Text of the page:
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# Point class

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I am trying to implement general point, vector, and matrix classes which I plan to use for all my graphics, and game programming needs. Working on my point class, I decided to see what other more intelligent people on the web might have added to their point classes. On a web-site I saw the following for a constructor to be used in a point class. Is this useful, and if so would anyone know of a c++ implementation of this? And what the heck is a projective space, every where I look there are all these ( at least to me ) complex definitions, would anyone know of a simple way to explain what a projective space is? Thank you. Dipinder Sidhu ***************************************************************** aPoint(const FLOATxyzw p); The parameter p is assumed to hold the projective space coordinates of a point. Assuming fabs(p[3])>0, this constructor is equivalent to aPoint(p[0]/p[3],p[1]/p[3],p[2]/p[3]);. If p[3] is zero, then the projective space point is an ideal point. When this is the case, this constructor simply generates the point as: aPoint(p[0],p[1],p[2]);. *****************************************************************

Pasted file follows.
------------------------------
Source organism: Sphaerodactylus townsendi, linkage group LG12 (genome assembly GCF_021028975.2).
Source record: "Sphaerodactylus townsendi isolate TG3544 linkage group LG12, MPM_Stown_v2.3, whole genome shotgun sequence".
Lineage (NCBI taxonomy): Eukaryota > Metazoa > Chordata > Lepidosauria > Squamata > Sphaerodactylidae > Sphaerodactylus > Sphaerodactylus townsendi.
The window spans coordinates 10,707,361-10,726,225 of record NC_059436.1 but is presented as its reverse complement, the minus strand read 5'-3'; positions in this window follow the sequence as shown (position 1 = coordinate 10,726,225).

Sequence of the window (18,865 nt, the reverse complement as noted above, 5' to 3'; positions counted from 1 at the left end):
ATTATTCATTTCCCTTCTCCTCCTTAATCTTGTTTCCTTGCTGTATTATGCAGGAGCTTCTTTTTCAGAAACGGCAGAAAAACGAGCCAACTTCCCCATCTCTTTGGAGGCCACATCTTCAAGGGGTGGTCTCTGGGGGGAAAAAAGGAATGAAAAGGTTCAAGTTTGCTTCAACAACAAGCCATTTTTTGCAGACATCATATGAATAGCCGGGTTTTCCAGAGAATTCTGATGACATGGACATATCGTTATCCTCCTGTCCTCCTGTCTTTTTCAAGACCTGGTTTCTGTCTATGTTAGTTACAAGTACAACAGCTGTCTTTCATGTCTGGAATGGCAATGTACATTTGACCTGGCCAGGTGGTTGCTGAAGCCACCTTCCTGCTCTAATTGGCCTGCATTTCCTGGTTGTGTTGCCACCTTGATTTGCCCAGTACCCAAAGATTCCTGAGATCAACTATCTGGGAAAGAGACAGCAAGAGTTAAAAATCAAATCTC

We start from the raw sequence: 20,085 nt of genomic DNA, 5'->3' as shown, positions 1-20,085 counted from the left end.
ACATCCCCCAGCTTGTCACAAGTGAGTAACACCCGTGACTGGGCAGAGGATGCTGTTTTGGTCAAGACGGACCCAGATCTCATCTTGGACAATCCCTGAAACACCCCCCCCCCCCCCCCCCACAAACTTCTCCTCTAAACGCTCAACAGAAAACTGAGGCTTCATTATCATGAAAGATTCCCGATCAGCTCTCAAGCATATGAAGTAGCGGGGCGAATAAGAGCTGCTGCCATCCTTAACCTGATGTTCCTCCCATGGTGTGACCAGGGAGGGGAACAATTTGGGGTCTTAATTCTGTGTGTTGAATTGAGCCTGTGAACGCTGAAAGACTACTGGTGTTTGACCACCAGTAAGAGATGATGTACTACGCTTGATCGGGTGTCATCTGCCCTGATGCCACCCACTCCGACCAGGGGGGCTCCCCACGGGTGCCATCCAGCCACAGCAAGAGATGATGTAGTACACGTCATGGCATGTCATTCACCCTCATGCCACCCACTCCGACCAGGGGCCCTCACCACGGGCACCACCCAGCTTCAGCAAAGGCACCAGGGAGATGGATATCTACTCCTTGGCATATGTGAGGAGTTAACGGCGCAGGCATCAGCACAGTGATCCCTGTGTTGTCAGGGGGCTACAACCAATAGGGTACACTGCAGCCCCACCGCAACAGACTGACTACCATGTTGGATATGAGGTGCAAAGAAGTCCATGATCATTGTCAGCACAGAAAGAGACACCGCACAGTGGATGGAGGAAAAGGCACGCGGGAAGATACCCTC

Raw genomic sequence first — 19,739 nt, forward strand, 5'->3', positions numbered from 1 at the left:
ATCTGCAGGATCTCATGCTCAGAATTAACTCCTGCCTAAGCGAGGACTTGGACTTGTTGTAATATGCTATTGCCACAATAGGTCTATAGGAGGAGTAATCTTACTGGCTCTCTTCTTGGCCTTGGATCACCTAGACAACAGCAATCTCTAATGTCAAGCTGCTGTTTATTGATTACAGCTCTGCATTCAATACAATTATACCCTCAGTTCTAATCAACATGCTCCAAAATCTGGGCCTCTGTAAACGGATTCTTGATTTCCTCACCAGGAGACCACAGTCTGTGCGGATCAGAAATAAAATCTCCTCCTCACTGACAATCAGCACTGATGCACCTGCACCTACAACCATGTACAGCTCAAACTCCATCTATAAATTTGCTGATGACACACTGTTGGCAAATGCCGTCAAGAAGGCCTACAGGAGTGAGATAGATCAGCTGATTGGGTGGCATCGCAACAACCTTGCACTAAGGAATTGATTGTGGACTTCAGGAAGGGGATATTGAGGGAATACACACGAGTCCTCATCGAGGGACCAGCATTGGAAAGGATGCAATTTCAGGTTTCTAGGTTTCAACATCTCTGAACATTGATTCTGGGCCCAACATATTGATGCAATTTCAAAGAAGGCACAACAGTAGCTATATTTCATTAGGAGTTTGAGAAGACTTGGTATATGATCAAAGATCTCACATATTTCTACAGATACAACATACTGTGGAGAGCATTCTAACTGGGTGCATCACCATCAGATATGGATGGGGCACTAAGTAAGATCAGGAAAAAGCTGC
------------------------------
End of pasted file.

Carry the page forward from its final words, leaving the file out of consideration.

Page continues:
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Ignore the 4th coordinate. Just always set it equal to 1.0 and all your calculations will be OK. I''m not sure what projective space is, honestly...
Unless, they mean projective coordinates. Those are 4-tuples (x,y,z,w) where the x,y,z are just three dimensional coordinates and w is just there for mathematical reasons. E.g., moving into the plane for simplicity, all transformations cannont be done with a 2x2 matrix. E.g., translations which need a 3x3 matrix. To solve this problem, you just tack a third (non-zero) coordinate onto your point (x,y,1) and multiply away.
In theory, after you multiply your point by your matrix, you need to scale all the other coordinates by the "dummy" one. However, if you just set it to 1, and you set your matrices up properly (so that the bottom row is 0,0,1), it will always remain 1. So you don''t really need to scale.
The exception to this last statement is when doing projection and lighting / shadow effects. But I don''t really do very much of that stuff so maybe somebody else can fill in the details.

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If I had to guess, it looks like they''re doing a form of compression on the vector/point (looses quality but you can stuff it all in one 32-bit number).

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The simpliest way to view it is the point after a projection transform. A prime example would be from the logical 3D space of the scene to the plane of the screen. That requires x and y be multiplied by sz/z where sz is the plane of the screen, i.e. the plane z=sz. Prior to completion of that projection it is projective space.

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